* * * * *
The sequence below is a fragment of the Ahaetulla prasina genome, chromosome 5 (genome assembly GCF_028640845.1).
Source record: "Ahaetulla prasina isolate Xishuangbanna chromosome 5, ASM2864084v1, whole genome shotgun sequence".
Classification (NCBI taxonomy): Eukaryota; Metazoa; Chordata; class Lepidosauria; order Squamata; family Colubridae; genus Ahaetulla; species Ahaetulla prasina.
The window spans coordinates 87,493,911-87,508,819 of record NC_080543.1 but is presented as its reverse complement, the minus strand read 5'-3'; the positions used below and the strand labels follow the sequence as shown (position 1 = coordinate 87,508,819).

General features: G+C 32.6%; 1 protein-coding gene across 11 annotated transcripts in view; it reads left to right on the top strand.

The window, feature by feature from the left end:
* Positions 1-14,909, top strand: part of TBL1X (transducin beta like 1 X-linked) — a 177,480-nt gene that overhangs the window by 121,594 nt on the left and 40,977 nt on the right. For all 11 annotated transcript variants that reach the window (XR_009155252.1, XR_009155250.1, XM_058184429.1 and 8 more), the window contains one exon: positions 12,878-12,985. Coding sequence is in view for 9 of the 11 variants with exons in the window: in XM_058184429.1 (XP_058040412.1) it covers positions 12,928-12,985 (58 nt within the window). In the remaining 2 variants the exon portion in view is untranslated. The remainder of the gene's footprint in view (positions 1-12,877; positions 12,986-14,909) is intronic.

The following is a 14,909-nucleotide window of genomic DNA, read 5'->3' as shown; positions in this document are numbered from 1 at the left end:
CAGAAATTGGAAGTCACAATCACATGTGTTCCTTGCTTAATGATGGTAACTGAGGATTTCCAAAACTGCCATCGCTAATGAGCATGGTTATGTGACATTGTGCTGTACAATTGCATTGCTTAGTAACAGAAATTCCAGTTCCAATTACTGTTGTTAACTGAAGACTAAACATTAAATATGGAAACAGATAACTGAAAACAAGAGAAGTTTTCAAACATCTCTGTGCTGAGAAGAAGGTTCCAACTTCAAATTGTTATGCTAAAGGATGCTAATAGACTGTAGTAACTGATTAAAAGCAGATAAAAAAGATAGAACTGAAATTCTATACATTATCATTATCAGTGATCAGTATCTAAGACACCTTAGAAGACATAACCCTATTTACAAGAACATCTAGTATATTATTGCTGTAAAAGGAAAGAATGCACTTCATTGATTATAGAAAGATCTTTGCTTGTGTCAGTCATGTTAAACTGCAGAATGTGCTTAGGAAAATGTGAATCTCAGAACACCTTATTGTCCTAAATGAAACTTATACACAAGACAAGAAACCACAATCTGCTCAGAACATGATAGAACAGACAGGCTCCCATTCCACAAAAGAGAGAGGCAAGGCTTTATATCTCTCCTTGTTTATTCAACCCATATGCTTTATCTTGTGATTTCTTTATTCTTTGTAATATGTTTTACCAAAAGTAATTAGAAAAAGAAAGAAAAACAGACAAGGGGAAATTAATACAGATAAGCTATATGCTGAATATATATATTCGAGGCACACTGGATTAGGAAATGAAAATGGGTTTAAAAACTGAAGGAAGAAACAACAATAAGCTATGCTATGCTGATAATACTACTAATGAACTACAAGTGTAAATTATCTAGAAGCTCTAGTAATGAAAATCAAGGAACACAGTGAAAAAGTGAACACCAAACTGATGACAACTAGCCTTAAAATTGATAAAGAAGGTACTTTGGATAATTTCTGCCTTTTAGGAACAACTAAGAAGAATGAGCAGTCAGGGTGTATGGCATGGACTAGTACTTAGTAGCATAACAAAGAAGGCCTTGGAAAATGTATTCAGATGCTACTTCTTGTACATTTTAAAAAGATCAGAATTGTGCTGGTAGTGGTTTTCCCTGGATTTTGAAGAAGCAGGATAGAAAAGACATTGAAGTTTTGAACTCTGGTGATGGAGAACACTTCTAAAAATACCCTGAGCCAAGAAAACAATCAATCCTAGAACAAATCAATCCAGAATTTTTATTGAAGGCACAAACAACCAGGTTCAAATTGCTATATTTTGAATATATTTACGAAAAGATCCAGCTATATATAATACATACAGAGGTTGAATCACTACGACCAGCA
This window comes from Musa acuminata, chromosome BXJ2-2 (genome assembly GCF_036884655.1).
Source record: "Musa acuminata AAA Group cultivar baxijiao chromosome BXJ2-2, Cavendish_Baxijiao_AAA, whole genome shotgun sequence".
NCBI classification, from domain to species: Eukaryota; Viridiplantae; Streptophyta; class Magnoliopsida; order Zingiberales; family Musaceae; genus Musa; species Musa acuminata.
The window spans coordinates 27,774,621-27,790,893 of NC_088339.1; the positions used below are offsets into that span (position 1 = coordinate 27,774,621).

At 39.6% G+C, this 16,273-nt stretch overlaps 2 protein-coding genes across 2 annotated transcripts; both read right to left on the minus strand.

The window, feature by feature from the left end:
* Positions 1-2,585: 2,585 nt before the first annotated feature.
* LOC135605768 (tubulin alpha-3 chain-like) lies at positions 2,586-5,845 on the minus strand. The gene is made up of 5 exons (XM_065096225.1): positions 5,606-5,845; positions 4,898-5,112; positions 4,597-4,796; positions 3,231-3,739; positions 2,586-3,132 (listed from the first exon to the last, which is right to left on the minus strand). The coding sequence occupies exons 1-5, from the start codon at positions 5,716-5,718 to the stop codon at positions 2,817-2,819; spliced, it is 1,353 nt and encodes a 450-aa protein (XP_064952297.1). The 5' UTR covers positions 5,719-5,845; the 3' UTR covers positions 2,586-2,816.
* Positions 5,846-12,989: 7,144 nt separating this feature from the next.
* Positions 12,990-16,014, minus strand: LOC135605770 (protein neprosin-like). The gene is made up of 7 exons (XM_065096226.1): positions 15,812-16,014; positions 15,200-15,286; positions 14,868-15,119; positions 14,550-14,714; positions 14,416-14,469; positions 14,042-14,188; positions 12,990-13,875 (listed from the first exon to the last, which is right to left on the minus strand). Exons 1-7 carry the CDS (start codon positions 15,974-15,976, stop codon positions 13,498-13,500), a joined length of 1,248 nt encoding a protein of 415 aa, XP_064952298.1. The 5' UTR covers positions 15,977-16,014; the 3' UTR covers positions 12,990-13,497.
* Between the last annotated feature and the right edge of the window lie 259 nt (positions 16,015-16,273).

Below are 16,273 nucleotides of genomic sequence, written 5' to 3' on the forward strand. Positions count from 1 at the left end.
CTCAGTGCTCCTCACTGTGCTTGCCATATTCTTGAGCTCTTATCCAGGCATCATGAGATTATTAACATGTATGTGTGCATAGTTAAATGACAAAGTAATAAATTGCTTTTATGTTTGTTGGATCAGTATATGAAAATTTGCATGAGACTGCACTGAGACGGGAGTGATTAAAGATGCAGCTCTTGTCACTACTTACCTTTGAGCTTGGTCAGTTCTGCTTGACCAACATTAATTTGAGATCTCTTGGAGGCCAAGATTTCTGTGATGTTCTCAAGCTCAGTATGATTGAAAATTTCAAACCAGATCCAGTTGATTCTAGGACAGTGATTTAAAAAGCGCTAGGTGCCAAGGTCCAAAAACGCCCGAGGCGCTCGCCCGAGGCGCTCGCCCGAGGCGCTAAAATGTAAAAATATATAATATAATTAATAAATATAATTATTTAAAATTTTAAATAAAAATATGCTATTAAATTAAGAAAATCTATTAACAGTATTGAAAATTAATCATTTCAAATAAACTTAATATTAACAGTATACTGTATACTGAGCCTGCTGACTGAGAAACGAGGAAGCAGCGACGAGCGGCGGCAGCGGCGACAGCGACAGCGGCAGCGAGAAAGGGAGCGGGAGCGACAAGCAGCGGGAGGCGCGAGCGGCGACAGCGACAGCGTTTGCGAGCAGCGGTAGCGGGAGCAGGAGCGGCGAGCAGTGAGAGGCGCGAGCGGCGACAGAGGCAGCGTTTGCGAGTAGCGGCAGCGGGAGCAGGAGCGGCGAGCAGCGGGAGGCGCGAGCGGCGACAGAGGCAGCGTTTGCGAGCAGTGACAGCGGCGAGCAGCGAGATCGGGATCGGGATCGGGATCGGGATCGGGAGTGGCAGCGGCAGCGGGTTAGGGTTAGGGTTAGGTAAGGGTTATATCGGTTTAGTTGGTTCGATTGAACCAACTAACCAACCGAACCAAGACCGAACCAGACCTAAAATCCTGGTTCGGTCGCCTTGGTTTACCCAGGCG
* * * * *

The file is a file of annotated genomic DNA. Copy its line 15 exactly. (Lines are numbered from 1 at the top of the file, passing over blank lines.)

The window, feature by feature from the left end: